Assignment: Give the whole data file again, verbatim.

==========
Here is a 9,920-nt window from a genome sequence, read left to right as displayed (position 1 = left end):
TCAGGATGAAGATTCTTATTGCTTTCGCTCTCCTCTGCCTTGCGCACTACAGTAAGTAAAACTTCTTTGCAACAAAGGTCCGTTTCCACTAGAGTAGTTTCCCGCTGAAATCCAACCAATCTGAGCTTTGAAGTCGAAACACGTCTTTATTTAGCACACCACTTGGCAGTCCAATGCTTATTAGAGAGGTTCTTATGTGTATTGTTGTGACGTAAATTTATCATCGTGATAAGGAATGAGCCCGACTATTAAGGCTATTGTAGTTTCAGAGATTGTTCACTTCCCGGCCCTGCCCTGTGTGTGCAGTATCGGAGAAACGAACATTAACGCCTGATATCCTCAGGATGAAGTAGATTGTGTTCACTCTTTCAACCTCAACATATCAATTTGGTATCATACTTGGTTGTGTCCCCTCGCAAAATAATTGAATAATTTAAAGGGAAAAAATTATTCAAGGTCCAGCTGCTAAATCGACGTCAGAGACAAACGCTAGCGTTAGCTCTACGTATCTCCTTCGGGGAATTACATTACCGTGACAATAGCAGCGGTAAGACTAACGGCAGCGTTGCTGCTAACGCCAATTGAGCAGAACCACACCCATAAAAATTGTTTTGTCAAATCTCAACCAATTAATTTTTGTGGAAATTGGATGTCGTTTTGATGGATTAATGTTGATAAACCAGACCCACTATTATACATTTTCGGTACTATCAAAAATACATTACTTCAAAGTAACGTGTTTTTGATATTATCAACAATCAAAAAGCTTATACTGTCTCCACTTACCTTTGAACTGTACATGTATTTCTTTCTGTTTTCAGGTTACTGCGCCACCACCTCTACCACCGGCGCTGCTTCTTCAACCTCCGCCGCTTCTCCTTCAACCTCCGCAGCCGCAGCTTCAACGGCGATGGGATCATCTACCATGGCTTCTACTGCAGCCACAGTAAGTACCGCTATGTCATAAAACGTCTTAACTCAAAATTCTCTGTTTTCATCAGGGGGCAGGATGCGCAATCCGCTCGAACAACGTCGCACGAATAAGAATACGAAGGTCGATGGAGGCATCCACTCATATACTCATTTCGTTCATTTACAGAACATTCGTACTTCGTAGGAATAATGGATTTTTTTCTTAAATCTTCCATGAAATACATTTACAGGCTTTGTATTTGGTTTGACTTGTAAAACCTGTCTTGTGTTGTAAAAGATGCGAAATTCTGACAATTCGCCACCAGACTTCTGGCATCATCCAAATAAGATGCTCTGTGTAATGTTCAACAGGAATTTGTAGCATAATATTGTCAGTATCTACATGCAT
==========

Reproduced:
Here is a 9,920-nt window from a genome sequence, read left to right as displayed (position 1 = left end):
TCAGGATGAAGATTCTTATTGCTTTCGCTCTCCTCTGCCTTGCGCACTACAGTAAGTAAAACTTCTTTGCAACAAAGGTCCGTTTCCACTAGAGTAGTTTCCCGCTGAAATCCAACCAATCTGAGCTTTGAAGTCGAAACACGTCTTTATTTAGCACACCACTTGGCAGTCCAATGCTTATTAGAGAGGTTCTTATGTGTATTGTTGTGACGTAAATTTATCATCGTGATAAGGAATGAGCCCGACTATTAAGGCTATTGTAGTTTCAGAGATTGTTCACTTCCCGGCCCTGCCCTGTGTGTGCAGTATCGGAGAAACGAACATTAACGCCTGATATCCTCAGGATGAAGTAGATTGTGTTCACTCTTTCAACCTCAACATATCAATTTGGTATCATACTTGGTTGTGTCCCCTCGCAAAATAATTGAATAATTTAAAGGGAAAAAATTATTCAAGGTCCAGCTGCTAAATCGACGTCAGAGACAAACGCTAGCGTTAGCTCTACGTATCTCCTTCGGGGAATTACATTACCGTGACAATAGCAGCGGTAAGACTAACGGCAGCGTTGCTGCTAACGCCAATTGAGCAGAACCACACCCATAAAAATTGTTTTGTCAAATCTCAACCAATTAATTTTTGTGGAAATTGGATGTCGTTTTGATGGATTAATGTTGATAAACCAGACCCACTATTATACATTTTCGGTACTATCAAAAATACATTACTTCAAAGTAACGTGTTTTTGATATTATCAACAATCAAAAAGCTTATACTGTCTCCACTTACCTTTGAACTGTACATGTATTTCTTTCTGTTTTCAGGTTACTGCGCCACCACCTCTACCACCGGCGCTGCTTCTTCAACCTCCGCCGCTTCTCCTTCAACCTCCGCAGCCGCAGCTTCAACGGCGATGGGATCATCTACCATGGCTTCTACTGCAGCCACAGTAAGTACCGCTATGTCATAAAACGTCTTAACTCAAAATTCTCTGTTTTCATCAGGGGGCAGGATGCGCAATCCGCTCGAACAACGTCGCACGAATAAGAATACGAAGGTCGATGGAGGCATCCACTCATATACTCATTTCGTTCATTTACAGAACATTCGTACTTCGTAGGAATAATGGATTTTTTTCTTAAATCTTCCATGAAATACATTTACAGGCTTTGTATTTGGTTTGACTTGTAAAACCTGTCTTGTGTTGTAAAAGATGCGAAATTCTGACAATTCGCCACCAGACTTCTGGCATCATCCAAATAAGATGCTCTGTGTAATGTTCAACAGGAATTTGTAGCATAATATTGTCAGTATCTACATGCAT